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"We're not a bottomless pit": food banks' capacity to sustainably meet increasing demand

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Based on research with 21 food banks across eight local authority areas in England, this article examines the sustainability of food banks in their attempts to balance demand and supply. Against a background of multiple deprivation and welfare reforms in the UK, food banks are becoming increasingly important for growing numbers of people. However, at a time when food banks' ability to meet this increasing demand is close to capacity, this article examines how social purpose is a core element in food banks' understanding of sustainability. With food banks having little control over the level of demand, and supply being increasingly close to capacity, if demand exceeds supply, sustainability will necessitate either denying demand or expanding supply.
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Keywords: DEMAND AND SUPPLY; FOOD BANKS; POVERTY; SUSTAINABILITY

Document Type: Research Article

Affiliations: Email: [email protected]

Publication date: 01 March 2018

This article was made available online on 05 January 2018 as a Fast Track article with title: "“We’re not a bottomless pit”: food banks’ capacity to sustainably meet increasing demand".

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  • Voluntary Sector Review publishes high-quality, peer-reviewed, accessible papers on third sector research, policy and practice. It is an invaluable cutting-edge resource for all those researching or working in the fast-growing voluntary, community and wider third sectors.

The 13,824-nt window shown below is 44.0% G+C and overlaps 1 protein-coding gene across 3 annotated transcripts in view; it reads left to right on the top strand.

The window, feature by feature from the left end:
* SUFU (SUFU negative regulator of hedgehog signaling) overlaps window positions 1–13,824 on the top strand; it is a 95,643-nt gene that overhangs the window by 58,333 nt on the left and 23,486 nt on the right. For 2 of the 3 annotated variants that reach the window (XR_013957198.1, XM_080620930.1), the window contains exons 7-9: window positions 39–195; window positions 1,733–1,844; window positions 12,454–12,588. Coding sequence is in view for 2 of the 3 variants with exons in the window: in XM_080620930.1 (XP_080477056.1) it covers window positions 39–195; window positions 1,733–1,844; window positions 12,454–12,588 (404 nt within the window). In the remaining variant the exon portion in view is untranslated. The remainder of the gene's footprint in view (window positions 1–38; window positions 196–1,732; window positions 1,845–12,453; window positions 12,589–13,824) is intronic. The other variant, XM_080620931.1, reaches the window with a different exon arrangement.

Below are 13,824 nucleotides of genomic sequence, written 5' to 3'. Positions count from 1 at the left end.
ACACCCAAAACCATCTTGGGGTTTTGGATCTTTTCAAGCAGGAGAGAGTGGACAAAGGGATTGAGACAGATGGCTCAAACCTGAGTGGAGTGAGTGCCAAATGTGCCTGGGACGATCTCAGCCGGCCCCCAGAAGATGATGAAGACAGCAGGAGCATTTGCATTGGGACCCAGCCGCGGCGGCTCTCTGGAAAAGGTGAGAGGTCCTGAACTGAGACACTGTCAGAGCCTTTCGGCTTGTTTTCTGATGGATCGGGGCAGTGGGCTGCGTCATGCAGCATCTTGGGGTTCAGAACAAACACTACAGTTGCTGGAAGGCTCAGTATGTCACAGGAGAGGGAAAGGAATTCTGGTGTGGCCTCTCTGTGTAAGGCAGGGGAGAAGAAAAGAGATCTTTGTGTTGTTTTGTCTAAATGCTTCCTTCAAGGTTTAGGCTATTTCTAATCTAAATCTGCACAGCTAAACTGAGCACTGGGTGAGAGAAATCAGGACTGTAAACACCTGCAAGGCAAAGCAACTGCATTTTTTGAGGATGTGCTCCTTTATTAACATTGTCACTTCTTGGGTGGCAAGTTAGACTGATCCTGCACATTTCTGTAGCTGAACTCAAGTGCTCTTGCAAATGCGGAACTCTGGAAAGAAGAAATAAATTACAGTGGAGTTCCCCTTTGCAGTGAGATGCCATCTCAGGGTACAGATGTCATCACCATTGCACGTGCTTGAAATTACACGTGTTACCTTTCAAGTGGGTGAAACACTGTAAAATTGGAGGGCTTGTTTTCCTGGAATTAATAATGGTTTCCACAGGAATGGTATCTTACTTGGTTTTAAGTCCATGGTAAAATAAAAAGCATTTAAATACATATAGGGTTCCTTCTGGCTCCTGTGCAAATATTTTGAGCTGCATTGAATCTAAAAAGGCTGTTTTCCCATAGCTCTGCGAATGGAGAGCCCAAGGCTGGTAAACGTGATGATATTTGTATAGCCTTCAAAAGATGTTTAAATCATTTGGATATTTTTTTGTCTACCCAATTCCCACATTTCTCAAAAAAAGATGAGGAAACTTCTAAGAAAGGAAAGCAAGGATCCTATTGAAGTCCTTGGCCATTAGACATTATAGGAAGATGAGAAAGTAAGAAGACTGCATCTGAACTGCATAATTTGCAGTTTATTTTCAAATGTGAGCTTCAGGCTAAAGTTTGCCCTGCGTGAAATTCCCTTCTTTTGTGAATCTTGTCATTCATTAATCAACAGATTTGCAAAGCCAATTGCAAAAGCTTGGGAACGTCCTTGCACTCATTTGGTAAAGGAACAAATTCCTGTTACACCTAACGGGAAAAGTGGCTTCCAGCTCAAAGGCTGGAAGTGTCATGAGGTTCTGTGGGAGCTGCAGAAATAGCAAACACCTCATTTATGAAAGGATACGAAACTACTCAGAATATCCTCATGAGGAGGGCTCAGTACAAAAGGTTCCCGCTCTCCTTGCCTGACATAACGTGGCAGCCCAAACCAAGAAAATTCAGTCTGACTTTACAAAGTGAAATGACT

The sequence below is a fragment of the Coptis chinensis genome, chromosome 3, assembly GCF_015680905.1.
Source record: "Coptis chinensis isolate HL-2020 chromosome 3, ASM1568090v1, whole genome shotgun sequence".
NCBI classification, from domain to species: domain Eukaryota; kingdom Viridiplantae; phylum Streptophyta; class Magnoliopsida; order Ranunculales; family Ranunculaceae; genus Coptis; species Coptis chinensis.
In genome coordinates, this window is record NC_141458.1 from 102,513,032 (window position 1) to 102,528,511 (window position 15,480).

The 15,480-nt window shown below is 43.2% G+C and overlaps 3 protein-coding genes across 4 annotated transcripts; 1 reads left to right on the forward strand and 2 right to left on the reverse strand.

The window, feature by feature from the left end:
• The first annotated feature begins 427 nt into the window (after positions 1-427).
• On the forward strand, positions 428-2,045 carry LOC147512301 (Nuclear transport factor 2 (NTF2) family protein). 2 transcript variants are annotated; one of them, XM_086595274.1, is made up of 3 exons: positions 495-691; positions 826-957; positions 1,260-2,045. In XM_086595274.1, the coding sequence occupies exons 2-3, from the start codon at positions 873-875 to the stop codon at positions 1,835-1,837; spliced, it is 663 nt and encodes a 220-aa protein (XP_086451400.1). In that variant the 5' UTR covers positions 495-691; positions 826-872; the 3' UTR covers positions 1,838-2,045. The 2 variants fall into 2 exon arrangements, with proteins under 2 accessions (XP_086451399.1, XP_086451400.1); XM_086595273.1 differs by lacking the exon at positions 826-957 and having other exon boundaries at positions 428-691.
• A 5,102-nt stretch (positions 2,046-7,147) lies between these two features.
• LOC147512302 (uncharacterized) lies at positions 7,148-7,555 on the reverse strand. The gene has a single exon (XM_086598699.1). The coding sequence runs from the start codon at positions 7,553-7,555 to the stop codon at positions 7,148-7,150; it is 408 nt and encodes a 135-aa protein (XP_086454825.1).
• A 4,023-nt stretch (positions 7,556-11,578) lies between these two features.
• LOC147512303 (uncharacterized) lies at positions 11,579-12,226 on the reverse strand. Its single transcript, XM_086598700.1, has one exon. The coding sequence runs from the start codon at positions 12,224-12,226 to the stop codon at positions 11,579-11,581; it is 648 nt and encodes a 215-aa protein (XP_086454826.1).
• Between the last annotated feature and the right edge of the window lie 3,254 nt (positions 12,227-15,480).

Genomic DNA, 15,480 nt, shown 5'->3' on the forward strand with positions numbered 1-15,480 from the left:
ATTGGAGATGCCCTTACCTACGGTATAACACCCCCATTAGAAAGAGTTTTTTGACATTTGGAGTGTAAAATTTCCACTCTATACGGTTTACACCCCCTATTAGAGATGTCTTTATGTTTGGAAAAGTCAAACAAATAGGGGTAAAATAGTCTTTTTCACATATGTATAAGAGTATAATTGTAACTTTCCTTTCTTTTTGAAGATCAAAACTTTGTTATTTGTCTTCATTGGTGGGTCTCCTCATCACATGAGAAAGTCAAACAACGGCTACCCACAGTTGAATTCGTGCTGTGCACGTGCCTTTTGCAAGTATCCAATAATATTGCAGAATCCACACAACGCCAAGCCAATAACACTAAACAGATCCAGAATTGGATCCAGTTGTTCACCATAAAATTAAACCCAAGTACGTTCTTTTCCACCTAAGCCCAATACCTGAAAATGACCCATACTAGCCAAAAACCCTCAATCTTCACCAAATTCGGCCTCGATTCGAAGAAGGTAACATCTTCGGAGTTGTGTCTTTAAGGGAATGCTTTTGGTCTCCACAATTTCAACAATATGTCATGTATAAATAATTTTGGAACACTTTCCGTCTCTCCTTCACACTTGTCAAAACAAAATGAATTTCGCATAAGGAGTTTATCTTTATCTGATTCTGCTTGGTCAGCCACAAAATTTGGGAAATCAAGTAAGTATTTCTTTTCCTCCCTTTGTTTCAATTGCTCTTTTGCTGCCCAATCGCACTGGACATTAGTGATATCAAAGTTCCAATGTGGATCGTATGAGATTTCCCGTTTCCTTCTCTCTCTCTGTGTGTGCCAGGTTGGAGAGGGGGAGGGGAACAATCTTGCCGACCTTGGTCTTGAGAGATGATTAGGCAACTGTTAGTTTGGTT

The journal covers the full range of issues relevant to voluntary sector studies, including: definitional and theoretical debates; management and organisational development; financial and human resources; philanthropy; volunteering and employment; regulation and charity law; service delivery; civic engagement; industry and sub-sector dimensions; relations with other sectors; social enterprise; evaluation and impact. Voluntary Sector Review covers voluntary sector studies from a variety of disciplines, including sociology, social policy, politics, psychology, economics, business studies, social anthropology, philosophy and ethics. The journal includes work from the UK and Europe, and beyond, where cross-national comparisons are illuminating. With dedicated expert policy and practice sections, Voluntary Sector Review also provides an essential forum for the exchange of ideas and new thinking.

    Rigorous and stimulating, Voluntary Sector Review is an indispensable tool for everyone who values empirically-grounded, theoretically-informed and policy-relevant reviews of the future direction of the voluntary sector.

    Editors: Nick Acheson (Trinity College, University of Dublin, Ireland), Bernard Harris (University of Strathclyde, UK), Rob Macmillan, (University of Birmingham, UK)

    The journal is published in association with the Voluntary Sector Studies Network (VSSN) and a print copy of the journal is a membership benefit.

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